Egypt's powerful military says it is supporting Mubarak's plan to hand over most of his powers to vice president Omar Suleiman instead of resigning, striking a heavy blow to protesters who called on the military to take action to push Mubarak out after yesterday's announcement. The news enraged hundreds of thousands of protesters, who deluged squares in at least three major cities today and marched on presidential palaces. More than 10,000 tore apart military barricades in front of the State Television and Radio building, a pro-Mubarak bastion that has aired constant commentary supporting him and dismissing the protests. They blocked employees from entering, vowing to silence the broadcast, the AP reports.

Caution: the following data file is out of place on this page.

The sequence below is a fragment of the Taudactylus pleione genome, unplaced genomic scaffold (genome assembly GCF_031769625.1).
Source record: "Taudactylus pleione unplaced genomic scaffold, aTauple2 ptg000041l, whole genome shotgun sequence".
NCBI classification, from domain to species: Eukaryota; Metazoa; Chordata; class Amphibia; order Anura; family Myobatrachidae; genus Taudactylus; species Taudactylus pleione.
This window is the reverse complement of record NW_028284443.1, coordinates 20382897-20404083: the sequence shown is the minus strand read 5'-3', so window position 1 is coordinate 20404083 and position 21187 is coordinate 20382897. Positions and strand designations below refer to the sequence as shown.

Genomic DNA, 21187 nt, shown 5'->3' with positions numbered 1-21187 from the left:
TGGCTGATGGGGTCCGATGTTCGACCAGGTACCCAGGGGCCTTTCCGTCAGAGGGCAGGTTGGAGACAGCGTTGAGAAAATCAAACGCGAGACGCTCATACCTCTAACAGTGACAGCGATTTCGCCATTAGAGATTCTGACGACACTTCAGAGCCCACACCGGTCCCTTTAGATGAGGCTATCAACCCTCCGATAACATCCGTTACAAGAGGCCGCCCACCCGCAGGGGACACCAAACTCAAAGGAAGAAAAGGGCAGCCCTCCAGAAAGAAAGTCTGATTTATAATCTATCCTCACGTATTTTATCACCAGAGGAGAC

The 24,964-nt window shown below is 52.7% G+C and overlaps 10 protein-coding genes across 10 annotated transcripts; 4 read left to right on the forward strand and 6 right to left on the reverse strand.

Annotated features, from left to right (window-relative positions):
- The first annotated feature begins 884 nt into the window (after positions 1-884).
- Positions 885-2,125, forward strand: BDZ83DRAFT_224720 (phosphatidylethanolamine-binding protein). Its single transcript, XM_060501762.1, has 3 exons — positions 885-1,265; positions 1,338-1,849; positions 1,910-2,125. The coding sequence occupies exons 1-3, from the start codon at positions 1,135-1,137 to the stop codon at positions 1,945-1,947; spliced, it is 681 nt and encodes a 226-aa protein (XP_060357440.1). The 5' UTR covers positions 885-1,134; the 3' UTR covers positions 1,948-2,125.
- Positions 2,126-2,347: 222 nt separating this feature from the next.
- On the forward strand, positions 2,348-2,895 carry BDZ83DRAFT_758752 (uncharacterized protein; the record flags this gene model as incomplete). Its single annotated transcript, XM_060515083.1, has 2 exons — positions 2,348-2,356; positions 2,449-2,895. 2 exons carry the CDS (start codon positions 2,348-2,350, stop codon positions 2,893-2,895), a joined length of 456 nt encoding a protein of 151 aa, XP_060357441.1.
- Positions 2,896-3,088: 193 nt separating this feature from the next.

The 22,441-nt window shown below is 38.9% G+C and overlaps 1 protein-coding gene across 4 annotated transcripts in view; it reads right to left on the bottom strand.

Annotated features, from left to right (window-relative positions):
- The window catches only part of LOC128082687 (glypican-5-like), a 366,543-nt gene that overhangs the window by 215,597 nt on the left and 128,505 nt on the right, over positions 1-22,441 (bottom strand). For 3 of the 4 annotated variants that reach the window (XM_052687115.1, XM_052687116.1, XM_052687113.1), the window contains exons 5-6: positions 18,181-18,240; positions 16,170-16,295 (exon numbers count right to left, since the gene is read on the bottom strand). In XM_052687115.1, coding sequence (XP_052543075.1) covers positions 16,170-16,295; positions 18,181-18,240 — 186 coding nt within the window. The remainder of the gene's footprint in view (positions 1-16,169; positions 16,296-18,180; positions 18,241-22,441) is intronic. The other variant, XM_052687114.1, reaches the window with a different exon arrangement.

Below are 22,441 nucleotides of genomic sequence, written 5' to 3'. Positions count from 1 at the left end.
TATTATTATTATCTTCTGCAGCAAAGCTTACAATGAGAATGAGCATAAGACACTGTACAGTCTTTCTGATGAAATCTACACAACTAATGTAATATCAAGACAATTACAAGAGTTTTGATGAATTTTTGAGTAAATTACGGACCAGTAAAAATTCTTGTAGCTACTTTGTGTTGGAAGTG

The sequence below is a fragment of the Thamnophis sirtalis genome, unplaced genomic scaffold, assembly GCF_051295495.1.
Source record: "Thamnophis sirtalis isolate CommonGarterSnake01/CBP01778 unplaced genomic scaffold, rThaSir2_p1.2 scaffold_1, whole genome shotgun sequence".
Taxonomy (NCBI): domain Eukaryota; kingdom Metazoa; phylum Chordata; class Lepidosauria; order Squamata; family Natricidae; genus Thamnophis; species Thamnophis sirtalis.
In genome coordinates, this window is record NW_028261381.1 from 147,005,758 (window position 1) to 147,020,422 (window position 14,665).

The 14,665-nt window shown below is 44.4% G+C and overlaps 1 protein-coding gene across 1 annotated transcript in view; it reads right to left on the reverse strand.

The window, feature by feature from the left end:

The military did, however, promise to lift Egypt's emergency law once protests died down, the New York Times reports. Protesters—and President Obama—say the plan doesn't go far enough. The country's leadership "must put forward a credible, concrete and unequivocal path toward genuine democracy," Obama said. Meanwhile, the AFP is reporting that Mubarak and his family have left Cairo, destination unknown.
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